Thursday, November 22, 2012

I Survived The GORETORIUM!

When I visited Las Vegas with a group of friends for a wedding last weekend, there were a few things I knew I had to do before I left—see the desert, lose some money at the slot machines—but as a horror devotee, my top priority was to make a trip to Eli Roth’s new Goretorium attraction. I’d been following its progress since the release of this bloody teaser some months back, and there was no way I was missing out. My girlfriend Hillary is far too easily scared for such things (“I don’t like it when things jump out!” is a common reason why she won’t watch a lot of horror movies with me), but thankfully my pal Jess Smallwood was also in town for the wedding. Hillary refers to Jess as my “Horror Wife”, since she loves horror movies as much as I do, if not moreso. Jess is so committed, in fact, that she’s trying to watch a whopping 365 horror movies this year, which makes my paltry 31-film October attempt look pretty lame by comparison. In any event, Jess was going to visit the Goretorium even if she had to go it alone, but we partnered up to see the place for ourselves.
Located at the corner of Harmon and Las Vegas Blvd., the Goretorium is fronted by a bar and some suitably grotesque wall art, not to mention a chandelier constructed from skeletal remains and blood-filled hypodermic needles. There’s also a projection system that makes it look as though there are bugs crawling all over the floor, and an electric chair that you can have your picture taken in. The armrests actually deliver a mild electric shock—one that apparently doesn’t work as a deterrent, because I kept stupidly putting my hands on them. It took me about three zaps before I clued in to keep my hands up.
After a fairly long wait to get in to the actual attraction, followed by an even longer wait within the entrance, the fun began in earnest. While waiting, guests are treated to a history of the Goretorium’s location—the attraction is located on the site of the fictitious Delmont Hotel and Casino, founded in the 1960s by a deranged family of psychos and cannibals. According to the placards in the lobby and the accompanying news footage that plays on a loop in the waiting area, the police raided the Delmont and found the bodies of hundreds of unlucky guests in the basement. The murderous family members either killed themselves or were apprehended, with the exception of young Victor Delmont, who is said to have disappeared into the desert. Upon finally entering the attraction, we quickly learned what happens to any individual foolish enough to have his or her cellphone out. Our elevator, instead of lifting us up to view the Strip from the Hotel’s upper floors, plunged us into the hellish depths of the Delmont, where we were chased through a series of increasingly gory torture dens. We visited a cannibal’s kitchen, a twisted beauty salon, and an infernal wedding chapel. There was even a walkway that led us through a rotating cylinder that appeared to be made entirely of gristle and bone. All of the various rooms are decorated with gruesome props like severed limbs and the decaying relics of the Casino, and each area is inhabited by actors portraying both the twisted inhabitants of the Delmont and their unlucky victims. I don’t really want to give away too much of what’s in store for you if you visit the attraction—the less you know about what’s coming, the more fun it is. Truthfully, though, I probably couldn’t spoil it even if I wanted to. Our trip through the Goretorium lasted only about 15 minutes, but there was so much detail in the various sets and props that it’s pretty tough to take it all in. I can’t help but hope that someday the tour is documented on DVD or something so guests can fully appreciate all the hard work that clearly went in to making it such a wild experience. I especially don’t want to give away the final moments of the tour, where you are chased into an increasingly narrow tunnel that opens you out onto…never mind, it’s best if you see it for yourself. For a couple of horror nuts like Jess and myself, it was bliss. Our nerves were on edge waiting for a crazy butcher or mad doctor to jump out and leer at us or hiss threats, while we tried to drink in all the details of the place. I know that I jumped and screamed on at least one occasion. We even hit the gift shop afterwards, where Jess picked up a hoodie and I bought a t-shirt. We also were able to buy a cool photo souvenir of our trip through the nightmarish corridors of the Delmont Hotel.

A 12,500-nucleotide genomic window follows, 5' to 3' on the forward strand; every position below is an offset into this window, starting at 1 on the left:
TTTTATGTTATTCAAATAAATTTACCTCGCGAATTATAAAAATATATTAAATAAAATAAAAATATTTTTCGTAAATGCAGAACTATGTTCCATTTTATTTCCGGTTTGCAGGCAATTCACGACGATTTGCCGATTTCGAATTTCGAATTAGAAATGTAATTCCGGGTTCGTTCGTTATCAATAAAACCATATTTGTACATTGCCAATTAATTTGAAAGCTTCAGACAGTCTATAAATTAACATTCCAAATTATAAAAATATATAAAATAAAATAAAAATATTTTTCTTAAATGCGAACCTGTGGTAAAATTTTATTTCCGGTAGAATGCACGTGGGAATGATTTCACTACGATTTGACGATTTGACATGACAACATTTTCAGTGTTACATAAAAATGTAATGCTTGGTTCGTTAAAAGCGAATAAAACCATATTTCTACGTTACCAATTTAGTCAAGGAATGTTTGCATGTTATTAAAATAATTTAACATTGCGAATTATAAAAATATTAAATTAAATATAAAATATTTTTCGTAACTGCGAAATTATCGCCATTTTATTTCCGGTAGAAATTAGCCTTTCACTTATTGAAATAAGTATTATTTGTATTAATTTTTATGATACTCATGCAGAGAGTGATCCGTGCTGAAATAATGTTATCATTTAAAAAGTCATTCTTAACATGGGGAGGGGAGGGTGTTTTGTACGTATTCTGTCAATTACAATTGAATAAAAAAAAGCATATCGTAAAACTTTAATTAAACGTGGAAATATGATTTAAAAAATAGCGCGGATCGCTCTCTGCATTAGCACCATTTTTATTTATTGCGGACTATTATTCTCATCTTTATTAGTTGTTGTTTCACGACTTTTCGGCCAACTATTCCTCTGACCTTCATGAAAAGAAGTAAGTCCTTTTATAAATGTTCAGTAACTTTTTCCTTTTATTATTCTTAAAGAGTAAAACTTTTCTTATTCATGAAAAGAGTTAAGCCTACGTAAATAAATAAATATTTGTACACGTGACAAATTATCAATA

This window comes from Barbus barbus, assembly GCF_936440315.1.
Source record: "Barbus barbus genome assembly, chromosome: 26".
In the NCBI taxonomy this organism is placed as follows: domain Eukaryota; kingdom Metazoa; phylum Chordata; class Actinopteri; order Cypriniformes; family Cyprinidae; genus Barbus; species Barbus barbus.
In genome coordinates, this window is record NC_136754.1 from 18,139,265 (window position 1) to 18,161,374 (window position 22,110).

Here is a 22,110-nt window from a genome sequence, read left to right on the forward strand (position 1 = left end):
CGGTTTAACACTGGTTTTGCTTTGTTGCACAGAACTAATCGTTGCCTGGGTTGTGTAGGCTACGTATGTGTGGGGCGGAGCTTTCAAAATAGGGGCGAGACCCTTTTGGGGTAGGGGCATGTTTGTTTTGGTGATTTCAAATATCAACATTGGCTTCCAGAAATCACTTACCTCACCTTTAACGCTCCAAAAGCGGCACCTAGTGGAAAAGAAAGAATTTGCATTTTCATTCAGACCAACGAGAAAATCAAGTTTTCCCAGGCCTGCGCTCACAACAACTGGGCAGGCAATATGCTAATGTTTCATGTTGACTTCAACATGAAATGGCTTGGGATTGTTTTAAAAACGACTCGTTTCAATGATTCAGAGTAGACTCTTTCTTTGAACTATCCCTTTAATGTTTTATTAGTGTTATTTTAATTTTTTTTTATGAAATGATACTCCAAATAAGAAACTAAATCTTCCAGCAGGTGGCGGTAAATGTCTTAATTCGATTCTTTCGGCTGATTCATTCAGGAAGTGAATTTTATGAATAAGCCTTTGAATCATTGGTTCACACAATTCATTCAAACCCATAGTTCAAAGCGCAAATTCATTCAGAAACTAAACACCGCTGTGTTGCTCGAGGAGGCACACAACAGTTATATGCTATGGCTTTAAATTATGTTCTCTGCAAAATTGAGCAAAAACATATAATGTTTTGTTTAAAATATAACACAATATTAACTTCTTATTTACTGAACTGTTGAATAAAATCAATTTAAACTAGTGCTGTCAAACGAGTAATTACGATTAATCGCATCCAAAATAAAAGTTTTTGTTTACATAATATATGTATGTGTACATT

As for Hillary? She rode the outdoor roller coaster at the New York, New York Casino, while I held her purse for her. I was too scared for that ride. I have a taste for terror, but even I have my limits.

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